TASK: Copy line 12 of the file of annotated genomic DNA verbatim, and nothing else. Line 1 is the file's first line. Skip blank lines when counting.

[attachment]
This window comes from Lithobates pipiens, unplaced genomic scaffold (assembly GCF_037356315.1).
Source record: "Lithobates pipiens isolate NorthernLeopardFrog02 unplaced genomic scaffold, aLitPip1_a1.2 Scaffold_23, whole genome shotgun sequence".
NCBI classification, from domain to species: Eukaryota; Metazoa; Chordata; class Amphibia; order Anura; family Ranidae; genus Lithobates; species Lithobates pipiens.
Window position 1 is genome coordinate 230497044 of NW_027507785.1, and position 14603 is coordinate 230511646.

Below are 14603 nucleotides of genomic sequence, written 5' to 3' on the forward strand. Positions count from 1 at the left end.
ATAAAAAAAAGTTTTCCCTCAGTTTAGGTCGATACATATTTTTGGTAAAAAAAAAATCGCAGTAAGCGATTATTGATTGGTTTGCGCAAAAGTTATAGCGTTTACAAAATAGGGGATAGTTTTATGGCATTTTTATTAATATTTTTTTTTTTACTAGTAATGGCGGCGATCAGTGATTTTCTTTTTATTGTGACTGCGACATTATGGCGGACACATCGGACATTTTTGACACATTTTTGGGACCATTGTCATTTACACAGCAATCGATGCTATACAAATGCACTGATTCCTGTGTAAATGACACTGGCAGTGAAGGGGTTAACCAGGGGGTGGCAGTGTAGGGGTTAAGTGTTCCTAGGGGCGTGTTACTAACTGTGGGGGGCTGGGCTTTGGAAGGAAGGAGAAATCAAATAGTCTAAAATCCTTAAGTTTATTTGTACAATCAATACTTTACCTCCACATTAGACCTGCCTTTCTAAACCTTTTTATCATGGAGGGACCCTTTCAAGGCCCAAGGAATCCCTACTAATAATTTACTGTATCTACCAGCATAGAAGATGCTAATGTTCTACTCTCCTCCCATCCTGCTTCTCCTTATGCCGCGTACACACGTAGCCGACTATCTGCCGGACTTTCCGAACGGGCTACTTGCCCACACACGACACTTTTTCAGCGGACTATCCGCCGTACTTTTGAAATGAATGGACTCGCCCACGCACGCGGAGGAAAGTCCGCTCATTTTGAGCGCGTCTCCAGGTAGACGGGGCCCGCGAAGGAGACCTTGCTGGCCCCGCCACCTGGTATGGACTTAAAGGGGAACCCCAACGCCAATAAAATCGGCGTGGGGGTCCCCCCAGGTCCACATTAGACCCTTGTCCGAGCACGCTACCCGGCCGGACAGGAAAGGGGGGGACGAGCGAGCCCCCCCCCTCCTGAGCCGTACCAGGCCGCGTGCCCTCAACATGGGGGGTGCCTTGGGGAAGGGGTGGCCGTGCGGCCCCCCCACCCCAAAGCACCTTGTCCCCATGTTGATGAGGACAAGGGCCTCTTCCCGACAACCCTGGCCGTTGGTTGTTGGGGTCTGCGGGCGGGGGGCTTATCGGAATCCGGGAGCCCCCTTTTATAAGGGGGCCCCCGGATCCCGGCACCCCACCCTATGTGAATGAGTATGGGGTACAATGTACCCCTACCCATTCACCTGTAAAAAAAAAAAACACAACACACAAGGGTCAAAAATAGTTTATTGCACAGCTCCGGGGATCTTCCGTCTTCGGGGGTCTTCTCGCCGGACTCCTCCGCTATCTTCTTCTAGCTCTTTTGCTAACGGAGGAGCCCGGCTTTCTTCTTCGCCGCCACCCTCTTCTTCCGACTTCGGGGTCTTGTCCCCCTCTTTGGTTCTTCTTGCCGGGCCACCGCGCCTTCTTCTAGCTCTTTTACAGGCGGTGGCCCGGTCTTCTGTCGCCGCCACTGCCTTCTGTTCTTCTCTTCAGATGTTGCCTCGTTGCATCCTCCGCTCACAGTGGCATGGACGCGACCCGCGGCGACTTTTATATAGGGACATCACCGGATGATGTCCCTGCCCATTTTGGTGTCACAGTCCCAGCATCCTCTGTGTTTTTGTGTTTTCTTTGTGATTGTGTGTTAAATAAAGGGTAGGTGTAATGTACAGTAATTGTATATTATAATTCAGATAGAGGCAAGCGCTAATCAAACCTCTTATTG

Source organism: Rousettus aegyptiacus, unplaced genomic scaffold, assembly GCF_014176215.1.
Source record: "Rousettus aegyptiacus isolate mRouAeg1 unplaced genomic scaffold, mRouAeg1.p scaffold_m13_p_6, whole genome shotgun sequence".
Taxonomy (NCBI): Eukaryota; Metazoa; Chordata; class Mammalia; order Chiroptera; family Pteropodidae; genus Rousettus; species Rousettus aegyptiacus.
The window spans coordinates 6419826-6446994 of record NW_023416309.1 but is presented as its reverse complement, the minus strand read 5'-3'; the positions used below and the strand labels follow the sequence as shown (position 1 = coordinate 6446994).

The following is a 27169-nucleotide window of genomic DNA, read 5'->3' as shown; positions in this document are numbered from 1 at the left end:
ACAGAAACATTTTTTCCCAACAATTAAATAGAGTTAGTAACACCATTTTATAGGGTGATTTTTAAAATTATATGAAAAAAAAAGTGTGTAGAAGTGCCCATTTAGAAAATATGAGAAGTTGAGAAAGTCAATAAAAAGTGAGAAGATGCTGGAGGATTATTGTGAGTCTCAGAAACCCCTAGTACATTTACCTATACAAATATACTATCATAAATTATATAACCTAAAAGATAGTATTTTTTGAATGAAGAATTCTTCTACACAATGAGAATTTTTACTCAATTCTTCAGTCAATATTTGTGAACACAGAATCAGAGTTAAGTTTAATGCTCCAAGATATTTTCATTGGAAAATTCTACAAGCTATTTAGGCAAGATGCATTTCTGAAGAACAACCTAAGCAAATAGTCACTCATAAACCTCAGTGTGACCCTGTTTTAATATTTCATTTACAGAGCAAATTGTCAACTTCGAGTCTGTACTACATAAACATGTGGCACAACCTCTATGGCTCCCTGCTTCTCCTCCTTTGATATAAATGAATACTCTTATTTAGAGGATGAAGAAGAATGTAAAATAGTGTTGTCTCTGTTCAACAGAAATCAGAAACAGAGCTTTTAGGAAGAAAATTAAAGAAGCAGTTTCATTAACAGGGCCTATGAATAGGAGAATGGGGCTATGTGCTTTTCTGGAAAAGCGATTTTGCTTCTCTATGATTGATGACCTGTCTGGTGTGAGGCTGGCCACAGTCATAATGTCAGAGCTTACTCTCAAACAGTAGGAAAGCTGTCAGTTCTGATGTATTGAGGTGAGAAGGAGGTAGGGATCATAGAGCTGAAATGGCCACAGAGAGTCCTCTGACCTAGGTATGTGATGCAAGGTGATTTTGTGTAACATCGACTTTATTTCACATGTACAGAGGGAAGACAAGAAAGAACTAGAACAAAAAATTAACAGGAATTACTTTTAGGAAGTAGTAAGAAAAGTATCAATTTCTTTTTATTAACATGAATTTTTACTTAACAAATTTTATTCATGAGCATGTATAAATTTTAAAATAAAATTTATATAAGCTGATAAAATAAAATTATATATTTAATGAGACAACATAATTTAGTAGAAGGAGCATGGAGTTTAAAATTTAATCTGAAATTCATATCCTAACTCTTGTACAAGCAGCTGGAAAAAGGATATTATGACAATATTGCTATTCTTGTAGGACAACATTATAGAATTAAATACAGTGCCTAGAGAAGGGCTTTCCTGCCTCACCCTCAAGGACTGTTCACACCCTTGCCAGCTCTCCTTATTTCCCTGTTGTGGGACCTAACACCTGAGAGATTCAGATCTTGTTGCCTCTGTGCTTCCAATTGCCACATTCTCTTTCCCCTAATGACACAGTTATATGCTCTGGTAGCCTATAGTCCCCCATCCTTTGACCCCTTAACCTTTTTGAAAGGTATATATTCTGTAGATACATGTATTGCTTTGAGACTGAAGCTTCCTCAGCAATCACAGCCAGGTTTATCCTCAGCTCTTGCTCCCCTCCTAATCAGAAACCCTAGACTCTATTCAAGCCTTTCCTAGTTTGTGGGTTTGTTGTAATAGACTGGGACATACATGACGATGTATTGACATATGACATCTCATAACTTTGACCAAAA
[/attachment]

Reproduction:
ACAGAAACATTTTTTCCCAACAATTAAATAGAGTTAGTAACACCATTTTATAGGGTGATTTTTAAAATTATATGAAAAAAAAAGTGTGTAGAAGTGCCCATTTAGAAAATATGAGAAGTTGAGAAAGTCAATAAAAAGTGAGAAGATGCTGGAGGATTATTGTGAGTCTCAGAAACCCCTAGTACATTTACCTATACAAATATACTATCATAAATTATATAACCTAAAAGATAGTATTTTTTGAATGAAGAATTCTTCTACACAATGAGAATTTTTACTCAATTCTTCAGTCAATATTTGTGAACACAGAATCAGAGTTAAGTTTAATGCTCCAAGATATTTTCATTGGAAAATTCTACAAGCTATTTAGGCAAGATGCATTTCTGAAGAACAACCTAAGCAAATAGTCACTCATAAACCTCAGTGTGACCCTGTTTTAATATTTCATTTACAGAGCAAATTGTCAACTTCGAGTCTGTACTACATAAACATGTGGCACAACCTCTATGGCTCCCTGCTTCTCCTCCTTTGATATAAATGAATACTCTTATTTAGAGGATGAAGAAGAATGTAAAATAGTGTTGTCTCTGTTCAACAGAAATCAGAAACAGAGCTTTTAGGAAGAAAATTAAAGAAGCAGTTTCATTAACAGGGCCTATGAATAGGAGAATGGGGCTATGTGCTTTTCTGGAAAAGCGATTTTGCTTCTCTATGATTGATGACCTGTCTGGTGTGAGGCTGGCCACAGTCATAATGTCAGAGCTTACTCTCAAACAGTAGGAAAGCTGTCAGTTCTGATGTATTGAGGTGAGAAGGAGGTAGGGATCATAGAGCTGAAATGGCCACAGAGAGTCCTCTGACCTAGGTATGTGATGCAAGGTGATTTTGTGTAACATCGACTTTATTTCACATGTACAGAGGGAAGACAAGAAAGAACTAGAACAAAAAATTAACAGGAATTACTTTTAGGAAGTAGTAAGAAAAGTATCAATTTCTTTTTATTAACATGAATTTTTACTTAACAAATTTTATTCATGAGCATGTATAAATTTTAAAATAAAATTTATATAAGCTGATAAAATAAAATTATATATTTAATGAGACAACATAATTTAGTAGAAGGAGCATGGAGTTTAAAATTTAATCTGAAATTCATATCCTAACTCTTGTACAAGCAGCTGGAAAAAGGATATTATGACAATATTGCTATTCTTGTAGGACAACATTATAGAATTAAATACAGTGCCTAGAGAAGGGCTTTCCTGCCTCACCCTCAAGGACTGTTCACACCCTTGCCAGCTCTCCTTATTTCCCTGTTGTGGGACCTAACACCTGAGAGATTCAGATCTTGTTGCCTCTGTGCTTCCAATTGCCACATTCTCTTTCCCCTAATGACACAGTTATATGCTCTGGTAGCCTATAGTCCCCCATCCTTTGACCCCTTAACCTTTTTGAAAGGTATATATTCTGTAGATACATGTATTGCTTTGAGACTGAAGCTTCCTCAGCAATCACAGCCAGGTTTATCCTCAGCTCTTGCTCCCCTCCTAATCAGAAACCCTAGACTCTATTCAAGCCTTTCCTAGTTTGTGGGTTTGTTGTAATAGACTGGGACATACATGACGATGTATTGACATATGACATCTCATAACTTTGACCAAAA